Traveling up and down the terrain was effortless. I've never felt so strong on the mountain. I was excited to see what I would encounter on the next mountain and was in a deep trance of the beauty of chukar hunting when my Astro once again showed "dog on point". With the same ease of motion I was upon two pointing dogs once again. This time my big boy, Riley, was honoring the squat point of Dakota. It would've been easy to miss Dakota if the tall Riley hadn't been standing twenty yards behind on point. Once again I effortlessly moved in positions on the two motionless dogs and watched two birds fall to the earth. One crippled and one stone dead. Riley on cue, took the dead bird and Dakota was off chasing the cripple. It must have gone 300 yards down the steep slope. I couldn't see Dakota because he was out of sight but I could hear the excited barking he exhibited while chasing cripples. Soon the noise subsided and up the hill
came Dakota bird in mouth. I couldn't believe with all the ground we had covered that we were all looking and feeling so strong. Everything was effortlessly done.

The excitement continued with yet another alert from my Astro. It had only been 15 minutes since the last point and we were heading down hill now. I can't remember the last time I moved downhill like this without one of my knee's giving me problems but it was like going down hill in soft sand. I can't tell you how wonderful it felt to get to Riley on point with Jake honoring him and I wasn't hurting. Especially with all the ground we had covered. As Riley always did, he stood tall on point, not moving a muscle. Jakes honor seemed to be in awe of the wonderful point. What a great feeling for a pup to be able to hunt with such a perfect partner as Riley. The birds flushed as I approached and just as the previous three times two birds fell to the earth. Jake was first to me with his bird and couldn't quit running circles around me showing off his bird. Riley brought his bird straight up the hill to me and placed the bird at my feet. Jake than relinquished his bird at the same spot. Never feeling or shooting this well before after a long hike I was wanting to make the hunt longer but knew with only one more bird to get I should head towards the truck.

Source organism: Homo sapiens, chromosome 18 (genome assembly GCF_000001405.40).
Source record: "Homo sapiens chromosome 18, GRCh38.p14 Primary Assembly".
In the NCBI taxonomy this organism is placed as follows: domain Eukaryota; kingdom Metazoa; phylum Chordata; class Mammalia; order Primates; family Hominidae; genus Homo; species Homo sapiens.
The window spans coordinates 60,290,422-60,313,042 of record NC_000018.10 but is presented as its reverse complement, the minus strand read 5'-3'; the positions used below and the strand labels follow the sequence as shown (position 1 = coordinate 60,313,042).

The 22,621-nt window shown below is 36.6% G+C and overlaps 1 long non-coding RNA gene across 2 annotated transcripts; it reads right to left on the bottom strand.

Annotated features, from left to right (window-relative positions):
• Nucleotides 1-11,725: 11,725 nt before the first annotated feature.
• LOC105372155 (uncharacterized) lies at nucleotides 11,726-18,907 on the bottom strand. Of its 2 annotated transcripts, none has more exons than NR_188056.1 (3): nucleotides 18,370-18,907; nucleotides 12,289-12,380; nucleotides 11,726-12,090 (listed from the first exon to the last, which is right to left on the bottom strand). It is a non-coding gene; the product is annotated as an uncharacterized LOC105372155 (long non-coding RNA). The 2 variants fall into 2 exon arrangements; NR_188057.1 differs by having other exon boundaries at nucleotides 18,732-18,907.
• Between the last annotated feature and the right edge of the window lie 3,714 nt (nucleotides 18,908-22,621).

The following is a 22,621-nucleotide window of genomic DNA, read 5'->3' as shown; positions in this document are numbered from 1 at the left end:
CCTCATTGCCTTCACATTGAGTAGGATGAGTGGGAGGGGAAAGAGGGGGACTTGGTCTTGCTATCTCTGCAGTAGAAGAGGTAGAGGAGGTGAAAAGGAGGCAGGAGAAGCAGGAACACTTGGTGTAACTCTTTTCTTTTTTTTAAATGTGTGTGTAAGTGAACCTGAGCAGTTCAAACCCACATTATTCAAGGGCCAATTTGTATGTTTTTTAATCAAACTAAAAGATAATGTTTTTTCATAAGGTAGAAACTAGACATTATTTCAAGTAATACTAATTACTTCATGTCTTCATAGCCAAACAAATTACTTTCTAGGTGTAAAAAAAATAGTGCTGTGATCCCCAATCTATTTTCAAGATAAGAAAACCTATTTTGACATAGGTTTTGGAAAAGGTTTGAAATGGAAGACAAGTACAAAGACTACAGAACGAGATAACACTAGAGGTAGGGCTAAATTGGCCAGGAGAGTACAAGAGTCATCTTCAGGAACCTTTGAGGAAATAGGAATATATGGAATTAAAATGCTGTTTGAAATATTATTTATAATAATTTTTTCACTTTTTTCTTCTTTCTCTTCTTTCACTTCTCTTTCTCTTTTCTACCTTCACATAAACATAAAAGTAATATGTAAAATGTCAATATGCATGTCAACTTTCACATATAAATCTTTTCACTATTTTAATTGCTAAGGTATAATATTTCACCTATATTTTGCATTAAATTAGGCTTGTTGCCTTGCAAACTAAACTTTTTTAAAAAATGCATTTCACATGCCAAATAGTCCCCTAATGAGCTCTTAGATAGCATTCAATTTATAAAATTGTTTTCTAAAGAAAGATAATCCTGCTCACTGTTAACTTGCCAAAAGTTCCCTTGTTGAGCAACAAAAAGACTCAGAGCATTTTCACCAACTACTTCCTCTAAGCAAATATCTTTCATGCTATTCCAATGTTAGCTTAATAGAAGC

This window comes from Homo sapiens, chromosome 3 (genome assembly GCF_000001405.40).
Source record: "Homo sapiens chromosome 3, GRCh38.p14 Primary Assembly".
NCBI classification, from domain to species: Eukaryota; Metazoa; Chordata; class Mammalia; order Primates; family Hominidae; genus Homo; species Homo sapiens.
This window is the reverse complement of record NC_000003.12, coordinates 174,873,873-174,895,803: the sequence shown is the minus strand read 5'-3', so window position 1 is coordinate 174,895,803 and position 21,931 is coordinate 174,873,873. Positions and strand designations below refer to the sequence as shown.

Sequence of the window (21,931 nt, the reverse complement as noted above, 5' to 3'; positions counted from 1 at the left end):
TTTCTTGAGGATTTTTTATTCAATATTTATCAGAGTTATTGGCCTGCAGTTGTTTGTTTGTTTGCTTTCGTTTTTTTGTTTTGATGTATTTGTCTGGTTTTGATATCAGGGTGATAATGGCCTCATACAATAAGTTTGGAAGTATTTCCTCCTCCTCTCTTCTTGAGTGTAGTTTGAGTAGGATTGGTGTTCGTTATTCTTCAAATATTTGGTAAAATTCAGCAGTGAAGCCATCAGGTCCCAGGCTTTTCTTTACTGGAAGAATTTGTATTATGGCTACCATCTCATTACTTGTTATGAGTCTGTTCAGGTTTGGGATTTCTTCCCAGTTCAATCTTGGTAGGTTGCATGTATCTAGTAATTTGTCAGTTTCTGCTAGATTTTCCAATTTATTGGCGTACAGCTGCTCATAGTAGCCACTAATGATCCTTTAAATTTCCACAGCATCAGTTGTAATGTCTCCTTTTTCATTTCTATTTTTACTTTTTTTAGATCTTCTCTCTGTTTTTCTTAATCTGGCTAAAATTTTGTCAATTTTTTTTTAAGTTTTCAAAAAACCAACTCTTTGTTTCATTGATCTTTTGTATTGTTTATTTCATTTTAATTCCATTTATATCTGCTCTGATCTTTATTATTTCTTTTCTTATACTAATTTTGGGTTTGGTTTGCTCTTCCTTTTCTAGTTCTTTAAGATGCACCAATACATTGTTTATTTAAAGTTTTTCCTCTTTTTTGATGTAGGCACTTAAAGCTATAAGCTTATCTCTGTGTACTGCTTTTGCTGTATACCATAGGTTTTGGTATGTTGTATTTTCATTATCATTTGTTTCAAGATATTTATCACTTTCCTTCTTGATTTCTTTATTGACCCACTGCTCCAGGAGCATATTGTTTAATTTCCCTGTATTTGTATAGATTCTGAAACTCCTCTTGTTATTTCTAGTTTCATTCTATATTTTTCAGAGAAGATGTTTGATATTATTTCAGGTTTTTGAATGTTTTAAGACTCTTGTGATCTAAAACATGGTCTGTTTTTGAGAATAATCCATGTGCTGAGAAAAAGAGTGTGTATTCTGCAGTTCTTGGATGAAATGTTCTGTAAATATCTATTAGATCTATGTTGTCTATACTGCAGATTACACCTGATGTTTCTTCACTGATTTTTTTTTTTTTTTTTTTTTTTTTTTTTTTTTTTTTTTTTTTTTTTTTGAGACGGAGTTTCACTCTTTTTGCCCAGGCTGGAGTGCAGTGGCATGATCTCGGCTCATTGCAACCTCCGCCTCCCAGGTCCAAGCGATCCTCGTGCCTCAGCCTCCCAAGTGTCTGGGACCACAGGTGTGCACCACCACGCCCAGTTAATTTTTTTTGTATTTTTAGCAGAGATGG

Not far from the truck I was alerted to yet one more point. I never checked the Astro to see how far I had gone and didn't need to. I was feeling great and knew I could go forever if need be. Soon I found  Jake on point by himself with the birds a little above him. It was a beautiful point that looked more like a well seasoned dog than a ten month old puppy. He didn't move a muscle as I worked my way to his right. The birds busted and I dropped one uphill from Jake. I can't remember the last time shooting was that effortless. As I took the retrieved bird from Jake I looked up on the hill to see Tucker, Dakota, and Riley watching Jake become a hunting dog. As we loaded into the truck, Jake and I took one last look up the hill to thank God for a wonderful day.

As I awoke, Dr. Moore said the operation went just fine.


Anonymous said...

Sounds like a great hunt to me - you're lucky to have had so many great companions. I am planning on taking a camera out this weekend so I can share some pictures. Last weekend it was too difficult with all the ice. It was all I could do to get to the dog on point. However, the cold weather helped with some good dog work.

I hope you are recovering well.


larry szurgot said...

Things are going well for me. I can't even imagine how tough it would have been hunting in these cold conditions.
Good for you and Jack for being out there no matter how tough it is.